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Hoffmann, R. A wiki for the life sciences where authorship matters. Nature Genetics (2008)

Use of bacterial expression cloning to define the amino acid sequences of antigenic determinants on the G2 glycoprotein of Rift Valley fever virus.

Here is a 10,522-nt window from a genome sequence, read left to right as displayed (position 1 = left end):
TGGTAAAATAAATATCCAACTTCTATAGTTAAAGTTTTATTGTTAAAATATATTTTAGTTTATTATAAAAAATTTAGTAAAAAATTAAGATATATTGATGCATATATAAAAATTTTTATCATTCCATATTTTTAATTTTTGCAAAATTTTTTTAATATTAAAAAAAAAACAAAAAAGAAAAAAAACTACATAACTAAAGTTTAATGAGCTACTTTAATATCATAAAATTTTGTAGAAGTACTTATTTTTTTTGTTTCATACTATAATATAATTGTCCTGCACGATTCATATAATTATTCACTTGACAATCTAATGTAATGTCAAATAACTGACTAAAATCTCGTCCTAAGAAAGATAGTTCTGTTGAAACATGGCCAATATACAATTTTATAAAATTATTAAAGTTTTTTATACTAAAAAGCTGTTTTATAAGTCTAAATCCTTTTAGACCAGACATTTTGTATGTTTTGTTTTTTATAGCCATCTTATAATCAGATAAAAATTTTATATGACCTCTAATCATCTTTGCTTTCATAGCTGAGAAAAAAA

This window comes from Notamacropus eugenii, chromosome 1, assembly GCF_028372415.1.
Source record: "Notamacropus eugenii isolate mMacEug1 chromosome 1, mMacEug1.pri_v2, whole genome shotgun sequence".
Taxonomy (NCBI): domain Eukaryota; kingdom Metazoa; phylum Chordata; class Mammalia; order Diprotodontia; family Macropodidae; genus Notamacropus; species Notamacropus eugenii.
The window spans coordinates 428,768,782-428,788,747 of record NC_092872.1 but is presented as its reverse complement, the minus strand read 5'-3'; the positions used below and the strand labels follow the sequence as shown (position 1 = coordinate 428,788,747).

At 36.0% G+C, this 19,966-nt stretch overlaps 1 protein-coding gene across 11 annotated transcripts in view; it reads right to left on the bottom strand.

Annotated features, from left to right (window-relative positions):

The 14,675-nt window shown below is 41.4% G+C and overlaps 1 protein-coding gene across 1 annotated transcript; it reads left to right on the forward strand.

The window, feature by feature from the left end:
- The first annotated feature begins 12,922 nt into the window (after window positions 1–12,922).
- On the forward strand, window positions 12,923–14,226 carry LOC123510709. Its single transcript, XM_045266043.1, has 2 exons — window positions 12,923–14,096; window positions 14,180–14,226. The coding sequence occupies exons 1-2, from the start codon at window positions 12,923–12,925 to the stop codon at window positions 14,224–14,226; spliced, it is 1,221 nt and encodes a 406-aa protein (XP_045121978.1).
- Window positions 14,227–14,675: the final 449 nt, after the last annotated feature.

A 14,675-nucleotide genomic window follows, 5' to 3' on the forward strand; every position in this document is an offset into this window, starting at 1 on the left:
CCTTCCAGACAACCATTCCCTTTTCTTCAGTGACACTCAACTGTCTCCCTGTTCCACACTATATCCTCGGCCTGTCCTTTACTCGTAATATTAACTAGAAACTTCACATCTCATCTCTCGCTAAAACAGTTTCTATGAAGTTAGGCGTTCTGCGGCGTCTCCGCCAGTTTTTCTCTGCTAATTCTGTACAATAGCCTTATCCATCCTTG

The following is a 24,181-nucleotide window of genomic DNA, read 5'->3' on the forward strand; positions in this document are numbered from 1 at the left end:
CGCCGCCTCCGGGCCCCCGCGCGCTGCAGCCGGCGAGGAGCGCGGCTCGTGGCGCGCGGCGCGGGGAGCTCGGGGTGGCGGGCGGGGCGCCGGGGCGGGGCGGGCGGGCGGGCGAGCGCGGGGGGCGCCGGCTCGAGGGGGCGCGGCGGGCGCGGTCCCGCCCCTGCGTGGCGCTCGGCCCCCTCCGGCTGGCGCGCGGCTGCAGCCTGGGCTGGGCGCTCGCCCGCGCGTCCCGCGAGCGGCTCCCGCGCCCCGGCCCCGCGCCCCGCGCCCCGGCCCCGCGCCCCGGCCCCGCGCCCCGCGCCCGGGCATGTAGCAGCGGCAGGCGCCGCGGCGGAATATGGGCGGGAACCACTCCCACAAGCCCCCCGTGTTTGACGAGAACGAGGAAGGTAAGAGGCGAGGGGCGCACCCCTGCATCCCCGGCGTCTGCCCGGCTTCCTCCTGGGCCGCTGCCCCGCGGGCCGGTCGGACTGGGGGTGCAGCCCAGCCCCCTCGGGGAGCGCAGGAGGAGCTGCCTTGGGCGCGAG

Four distinct antigenic determinants along the G2 glycoprotein encoded by the M segment RNA of the Phlebovirus Rift Valley fever virus were localized. These epitopes were defined by four monoclonal antibodies, three of which were capable of neutralizing virus infectivity; one was nonneutralizing. Immunoprecipitation by these monoclonal antibodies of either denatured or native antigen characterized the epitopes as having linear or higher order structure. Molecular cloning of G2 glycoprotein-coding sequences into a bacterial expression plasmid utilizing a beta-galactosidase fusion protein system was employed for epitope localization. A nuclease BAL 31 plasmid expression library, in which processive regions of the 3' end of the G2 glycoprotein coding sequences were deleted, allowed for approximation of the carboxy-terminal limit of the antigenic determinants. Further subcloning of limited G2 polypeptide sequences into the bacterial expression vector permitted more refined localization of the epitopes. The characteristics of the immunoreactivity of these small peptide regions (between 11 and 34 amino acids) produced in bacteria as G2-beta-galactosidase fusion proteins were similar to those of the authentic Rift Valley fever virus G2 glycoprotein. These defined antigenic determinants and their importance in virus infectivity are discussed.[1]


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